When Russian President Vladimir Putin was asked by a western ‘liberal elite’ newspaper editor about his own democratic legitimacy last month, he scoffed at the prospect of the UK ushering in a new PM on the basis of a tiny Tory ‘selectorate’. It was perhaps the first and last time I agreed with Putin on anything.

This Tory leadership election is a moment in history in itself. It is the first time that Conservative members alone will have selected Britain’s new Prime Minister. For much of the long history of the Tory party, the leader was selected in a process which looked a little like a Papal succession. The top brass of the party would meet in smoke-filled rooms in Westminster and – in time – a puff of said smoke would appear and a new leader would be duly anointed.

This process continued well into the mid 1960s and was not formally turned into a secret ballot of all Tory MPs until 1965. When William Hague became leader of the Tories in 1997 he changed the system to allow all Tory MPs to select two candidates who would face a ballot of all Conservative party members. In 2001 Ken Clarke faced off against Iain Duncan Smith. Clarke the pro-EU Tory lost 39%:61%. By the early part of the 21st century the Tory centre of gravity had already turned majority Eurosceptic.

Duncan Smith resigned in 2003 after a torrid time as leader and subsequent elections of future leaders did not allow Tory members to choose the future PM. Michael Howard was unopposed by MPs and was anointed as Tory leader without a membership vote to become Britain’s opposition leader. In 2005, David Cameron was placed head to head with David Davis in a battle fought out in the country with Conservative members to select another then opposition leader against Tony Blair. When Cameron fell on his sword after the Brexit battle in 2016, Theresa May entered Downing Street unopposed as her opponent Andrew Leadsom withdrew from the context of the final two.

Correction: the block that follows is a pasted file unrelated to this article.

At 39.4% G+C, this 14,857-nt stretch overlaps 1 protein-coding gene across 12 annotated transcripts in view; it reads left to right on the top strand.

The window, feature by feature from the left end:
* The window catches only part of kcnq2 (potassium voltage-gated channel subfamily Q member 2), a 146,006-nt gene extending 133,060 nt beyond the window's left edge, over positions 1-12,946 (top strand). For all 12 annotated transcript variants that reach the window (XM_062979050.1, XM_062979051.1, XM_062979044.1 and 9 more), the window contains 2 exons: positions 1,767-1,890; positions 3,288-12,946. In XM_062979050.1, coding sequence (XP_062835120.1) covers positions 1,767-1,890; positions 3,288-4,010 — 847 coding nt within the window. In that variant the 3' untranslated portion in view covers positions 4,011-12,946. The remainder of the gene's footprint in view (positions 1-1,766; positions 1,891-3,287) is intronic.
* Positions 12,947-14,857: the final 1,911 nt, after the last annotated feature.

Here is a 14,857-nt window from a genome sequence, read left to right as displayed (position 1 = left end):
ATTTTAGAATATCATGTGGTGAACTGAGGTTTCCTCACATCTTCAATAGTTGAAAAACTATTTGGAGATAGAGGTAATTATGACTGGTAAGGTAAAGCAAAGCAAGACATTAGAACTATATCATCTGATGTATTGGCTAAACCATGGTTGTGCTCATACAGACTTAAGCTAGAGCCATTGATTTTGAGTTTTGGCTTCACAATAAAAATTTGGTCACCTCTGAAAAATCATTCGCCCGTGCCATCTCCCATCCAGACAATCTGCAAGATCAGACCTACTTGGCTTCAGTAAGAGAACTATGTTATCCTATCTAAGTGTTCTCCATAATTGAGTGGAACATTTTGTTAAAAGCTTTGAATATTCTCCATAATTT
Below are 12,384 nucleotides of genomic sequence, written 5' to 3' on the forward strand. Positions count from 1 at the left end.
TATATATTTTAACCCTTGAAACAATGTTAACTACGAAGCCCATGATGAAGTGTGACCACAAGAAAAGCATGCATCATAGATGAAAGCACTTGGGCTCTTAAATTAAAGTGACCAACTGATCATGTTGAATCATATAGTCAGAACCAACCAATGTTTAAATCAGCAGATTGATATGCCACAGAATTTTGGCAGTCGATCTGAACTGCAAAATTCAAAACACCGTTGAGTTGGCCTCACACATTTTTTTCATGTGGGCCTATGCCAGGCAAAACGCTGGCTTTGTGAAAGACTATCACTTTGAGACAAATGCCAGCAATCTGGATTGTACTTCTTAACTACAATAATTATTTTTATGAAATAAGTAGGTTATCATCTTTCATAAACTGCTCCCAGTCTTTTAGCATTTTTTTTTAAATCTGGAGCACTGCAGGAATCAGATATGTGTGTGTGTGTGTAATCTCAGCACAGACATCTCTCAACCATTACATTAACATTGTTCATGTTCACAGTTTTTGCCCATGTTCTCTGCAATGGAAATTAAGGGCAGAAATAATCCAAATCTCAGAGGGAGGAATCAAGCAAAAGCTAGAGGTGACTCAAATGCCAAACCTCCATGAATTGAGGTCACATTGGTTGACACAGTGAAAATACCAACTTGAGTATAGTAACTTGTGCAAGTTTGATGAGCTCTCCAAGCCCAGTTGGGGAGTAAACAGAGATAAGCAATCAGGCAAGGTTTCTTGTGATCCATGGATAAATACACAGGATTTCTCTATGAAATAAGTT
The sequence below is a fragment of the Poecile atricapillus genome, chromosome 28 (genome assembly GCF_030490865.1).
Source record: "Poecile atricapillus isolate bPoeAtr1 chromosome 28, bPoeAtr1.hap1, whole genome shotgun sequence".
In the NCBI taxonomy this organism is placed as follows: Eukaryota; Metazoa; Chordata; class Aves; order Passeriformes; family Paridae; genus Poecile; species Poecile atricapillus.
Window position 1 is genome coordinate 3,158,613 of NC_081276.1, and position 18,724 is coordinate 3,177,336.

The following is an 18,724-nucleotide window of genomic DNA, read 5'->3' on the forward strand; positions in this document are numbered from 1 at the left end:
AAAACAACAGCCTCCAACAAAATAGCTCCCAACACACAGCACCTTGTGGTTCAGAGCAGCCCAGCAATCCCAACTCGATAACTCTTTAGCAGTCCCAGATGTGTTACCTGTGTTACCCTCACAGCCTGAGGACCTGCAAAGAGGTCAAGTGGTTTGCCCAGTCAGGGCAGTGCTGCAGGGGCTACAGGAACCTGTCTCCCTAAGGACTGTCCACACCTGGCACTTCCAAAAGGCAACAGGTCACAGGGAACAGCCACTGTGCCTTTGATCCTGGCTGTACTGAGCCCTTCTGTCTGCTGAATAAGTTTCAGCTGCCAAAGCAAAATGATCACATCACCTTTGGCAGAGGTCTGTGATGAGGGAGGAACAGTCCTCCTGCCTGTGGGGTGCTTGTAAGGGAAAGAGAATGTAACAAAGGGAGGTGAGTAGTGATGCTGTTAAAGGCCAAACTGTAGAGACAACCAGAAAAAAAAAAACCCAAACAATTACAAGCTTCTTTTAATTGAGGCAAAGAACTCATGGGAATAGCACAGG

The majority of members of the Conservatives are aged over 55 and almost 40% are aged over 65

So the new occupant of No 10 will be the first to be directly chosen by Tory party members alone. What do we know about them? Here I am leaning on tracking research from Professor Tim Bale from Queen Mary College in London who has been monitoring party membership demographics for several years.

His latest analysis shows there are now around 160,000 Conservative members who have paid at least £25 to join up – that’s up around 30,000 in the last 18 months when the last official figures were published. The numbers are eclipsed by Jeremy Corbyn’s Labour which has around 500,000 paid-up members, but now well ahead of the Lib Dems on around 100,000.

But the demographics are striking. The majority of members of the Conservatives are aged over 55 and almost 40% are aged over 65. Some seven out of ten members are male compared to Labour and the SNP who both have almost gender parity right now. While most voters – who of course are not members of any party – asked to rank themselves on a scale of one to ten as either being left wing or right wing place themselves in the middle, Tory members place themselves around ‘7.6’ on the scale closest to right wing. Some six in ten would like to see a return of capital punishment for certain crimes.

In the 1980s, the Conservatives also built up support from former Labour voters who were dubbed ‘blue collar’ Tories. But right now, Tory members are overwhelmingly middle class with a hefty 86% defined as part of social groups ABC1.

63% of Conservative members would see Scottish independence take place to allow Brexit to happen

But it is Brexit – of course – that is the defining issue for most of them. Some 66% of Tory members would be happy with a ‘hard’ Brexit and most were not happy to sign up to Theresa May’s deal with the EU. It is that issue which has pushed the current Tory leadership contest in the direction of a debate on exactly that issue.

Finally the Tory party still calls itself the Conservative and Unionist Party – a reference towards long-standing support for Scotland and Northern Ireland as part of the UK as a core tenant of its belief. Not any more, it seems. Recent polling by YouGov showed that 63% of Conservative members would see Scottish independence take place to allow Brexit to happen. And 59% would ditch Northern Ireland as part of the UK to allow Brexit.

For the first time in our history ordinary Tory members will select our new PM. They have very different characteristics to voters electing a Prime Minister in a General Election. It’s a new experiment in British history. Let’s see if it works. 

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